What is a ‘library’?
My grandson asked me to read a YA book, the first of a series. It started out not much to my taste, (unlike so many other he has chosen), but it picked up to be interesting after a while. However, this nearly made me put the book down: The author didn’t know the definition of a ‘library’.
In a nutshell, the story is about a young woman in a medieval-esque world. She was within a castle under coercion. She asked for a tour, a rouse to go looking for a means of escape, when she saw large doors and asked the guard showing her around what they lead to. “The library”, came the answer, and when he opened the doors, she was astounded at the immensity of it, the off-shooting halls and the amount of volumes within them. She asked about taking books with her, but the guard told her that it was forbidden. That night, she wrote to the crown prince, (with whom she has had dealings) and remonstrated with him by saying that the ‘library’ was not a library at all, but only a collection of books to be read by the king and other occupants of the castle.
Gosh, you’d think an AUTHOR would know that that is exactly what a ‘library’ is: a collection of works, usually of books.
It was perhaps not a ‘lending’ library, but such an entity is relatively new. Actually, the idea is only a couple of hundred years old.
There have been collections of ‘books’ as long as there has been anything remotely considered the written word; in a nutshell, they have been LIBRARIES. Most were royal libraries, as people who could scribe at all were few and far between, and writing more than likely started as ways to keep records. There was also the question of media, (clay tablets, chiseled stone, animal skin, papyrus, rice paper, wood paper, etc.), none of which was easily obtained and was always expensive.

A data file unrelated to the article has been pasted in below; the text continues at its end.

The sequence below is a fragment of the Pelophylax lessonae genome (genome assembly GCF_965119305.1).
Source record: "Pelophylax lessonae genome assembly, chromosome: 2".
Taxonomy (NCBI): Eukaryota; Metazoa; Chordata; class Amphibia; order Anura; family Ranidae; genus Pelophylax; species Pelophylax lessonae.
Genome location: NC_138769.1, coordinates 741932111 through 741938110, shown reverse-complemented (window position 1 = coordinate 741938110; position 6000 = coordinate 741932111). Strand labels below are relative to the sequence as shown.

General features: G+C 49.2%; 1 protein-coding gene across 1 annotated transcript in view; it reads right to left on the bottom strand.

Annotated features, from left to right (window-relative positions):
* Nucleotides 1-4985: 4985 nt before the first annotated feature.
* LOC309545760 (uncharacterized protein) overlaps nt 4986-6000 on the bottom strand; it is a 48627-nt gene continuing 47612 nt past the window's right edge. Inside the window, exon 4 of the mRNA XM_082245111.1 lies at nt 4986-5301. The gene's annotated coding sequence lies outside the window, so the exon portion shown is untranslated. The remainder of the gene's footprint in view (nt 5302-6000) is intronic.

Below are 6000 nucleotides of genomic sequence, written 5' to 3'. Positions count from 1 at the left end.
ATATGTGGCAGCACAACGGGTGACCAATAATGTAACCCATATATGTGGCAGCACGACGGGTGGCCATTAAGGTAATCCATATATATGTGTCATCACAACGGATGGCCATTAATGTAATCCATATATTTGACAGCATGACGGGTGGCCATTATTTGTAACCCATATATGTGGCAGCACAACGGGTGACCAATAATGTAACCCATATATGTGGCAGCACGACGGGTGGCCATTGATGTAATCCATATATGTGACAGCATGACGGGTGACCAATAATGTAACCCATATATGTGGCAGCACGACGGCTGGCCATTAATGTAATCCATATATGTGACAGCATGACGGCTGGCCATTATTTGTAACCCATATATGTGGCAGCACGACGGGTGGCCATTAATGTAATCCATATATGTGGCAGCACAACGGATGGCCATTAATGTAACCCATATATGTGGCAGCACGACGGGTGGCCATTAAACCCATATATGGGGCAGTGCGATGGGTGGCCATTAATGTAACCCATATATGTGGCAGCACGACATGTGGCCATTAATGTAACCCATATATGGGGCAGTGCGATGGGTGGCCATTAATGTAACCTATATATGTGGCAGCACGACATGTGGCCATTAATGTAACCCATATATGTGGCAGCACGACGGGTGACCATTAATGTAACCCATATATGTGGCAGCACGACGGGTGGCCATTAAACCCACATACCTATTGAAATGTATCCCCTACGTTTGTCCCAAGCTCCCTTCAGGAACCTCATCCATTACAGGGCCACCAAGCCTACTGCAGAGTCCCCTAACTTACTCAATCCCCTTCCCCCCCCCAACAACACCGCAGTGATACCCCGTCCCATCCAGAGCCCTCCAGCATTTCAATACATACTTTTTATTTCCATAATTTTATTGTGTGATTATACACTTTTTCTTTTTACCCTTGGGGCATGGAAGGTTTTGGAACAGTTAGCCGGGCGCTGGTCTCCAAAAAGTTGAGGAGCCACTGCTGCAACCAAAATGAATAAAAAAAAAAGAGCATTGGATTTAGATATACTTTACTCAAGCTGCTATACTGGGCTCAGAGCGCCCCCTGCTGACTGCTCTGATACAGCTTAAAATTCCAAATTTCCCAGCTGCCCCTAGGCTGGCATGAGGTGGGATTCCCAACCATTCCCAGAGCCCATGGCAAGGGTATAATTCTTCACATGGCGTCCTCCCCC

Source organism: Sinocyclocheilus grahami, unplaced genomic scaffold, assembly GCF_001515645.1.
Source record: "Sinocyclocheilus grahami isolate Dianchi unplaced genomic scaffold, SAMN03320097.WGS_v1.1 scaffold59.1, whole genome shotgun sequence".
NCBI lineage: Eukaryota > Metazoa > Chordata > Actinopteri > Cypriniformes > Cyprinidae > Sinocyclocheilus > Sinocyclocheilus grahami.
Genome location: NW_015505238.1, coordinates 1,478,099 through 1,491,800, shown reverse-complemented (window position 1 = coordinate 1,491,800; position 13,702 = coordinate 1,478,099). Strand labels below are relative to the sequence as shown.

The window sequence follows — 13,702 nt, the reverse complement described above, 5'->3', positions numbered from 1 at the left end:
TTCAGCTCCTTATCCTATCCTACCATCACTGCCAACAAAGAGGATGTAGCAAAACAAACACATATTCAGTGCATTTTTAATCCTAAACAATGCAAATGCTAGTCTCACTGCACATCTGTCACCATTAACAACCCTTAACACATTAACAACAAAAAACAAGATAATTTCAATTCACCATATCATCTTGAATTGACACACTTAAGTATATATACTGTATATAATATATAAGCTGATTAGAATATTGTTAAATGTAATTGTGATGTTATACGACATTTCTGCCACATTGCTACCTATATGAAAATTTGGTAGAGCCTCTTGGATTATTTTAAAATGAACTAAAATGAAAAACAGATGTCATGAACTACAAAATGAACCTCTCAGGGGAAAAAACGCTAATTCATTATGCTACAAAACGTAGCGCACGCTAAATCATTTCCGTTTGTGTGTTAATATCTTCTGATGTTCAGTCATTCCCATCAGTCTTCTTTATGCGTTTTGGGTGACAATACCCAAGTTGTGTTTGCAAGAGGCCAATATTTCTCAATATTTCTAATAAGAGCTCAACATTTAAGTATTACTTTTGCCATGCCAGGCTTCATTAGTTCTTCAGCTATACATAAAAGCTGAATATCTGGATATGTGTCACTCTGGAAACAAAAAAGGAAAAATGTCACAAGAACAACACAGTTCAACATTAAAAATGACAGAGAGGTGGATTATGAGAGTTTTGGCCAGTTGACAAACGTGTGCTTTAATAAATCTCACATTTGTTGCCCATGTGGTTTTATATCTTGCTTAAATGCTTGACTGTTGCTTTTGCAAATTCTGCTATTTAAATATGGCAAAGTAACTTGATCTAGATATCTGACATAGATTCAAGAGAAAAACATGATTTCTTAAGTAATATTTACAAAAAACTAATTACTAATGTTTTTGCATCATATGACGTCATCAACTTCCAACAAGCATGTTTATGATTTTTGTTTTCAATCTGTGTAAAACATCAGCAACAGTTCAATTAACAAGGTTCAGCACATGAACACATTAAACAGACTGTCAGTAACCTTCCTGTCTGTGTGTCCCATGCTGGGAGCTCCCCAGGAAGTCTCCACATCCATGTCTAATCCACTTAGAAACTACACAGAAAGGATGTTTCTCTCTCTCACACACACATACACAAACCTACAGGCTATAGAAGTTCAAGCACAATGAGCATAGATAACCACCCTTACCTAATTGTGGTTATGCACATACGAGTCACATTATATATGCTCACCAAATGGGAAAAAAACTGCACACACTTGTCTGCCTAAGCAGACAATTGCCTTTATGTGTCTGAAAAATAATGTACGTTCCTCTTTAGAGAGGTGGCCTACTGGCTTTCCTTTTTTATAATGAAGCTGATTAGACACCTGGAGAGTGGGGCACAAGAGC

Soon, stories and ideas were put down and the wealthy wanted to have their own collections of ‘books’. Actual schools, academies and universities began and all needed collections of writings, (‘books’), and all of those became libraries. These were not usually opened to the general public, even if the public in general could read, which was almost never the case. And certainly, few of the tablets, scrolls, books, etc., could ever be taken from the libraries, even by students. I can guarantee you that no one had a card that allowed them to take scrolls from the great library at Alexandria, one of the Eight Wonders of the Ancient World. (Although, with enough money and influence, you could have scrolls copied for you to own.)
I remember having to do my own version of pictures from the text of my history books when I was in grade school. Only a few stick in my mind. The first was of Chinese scholars hiding scrolls under the floorboards before the soldiers, who were closing in, arrived. It seems the emperor at the time ordered all written record of earlier times to be destroyed, so that all history would then begin with him. I had to choose that one; the idea of the destruction of so much history and the bravery of the scholars struck me deeply.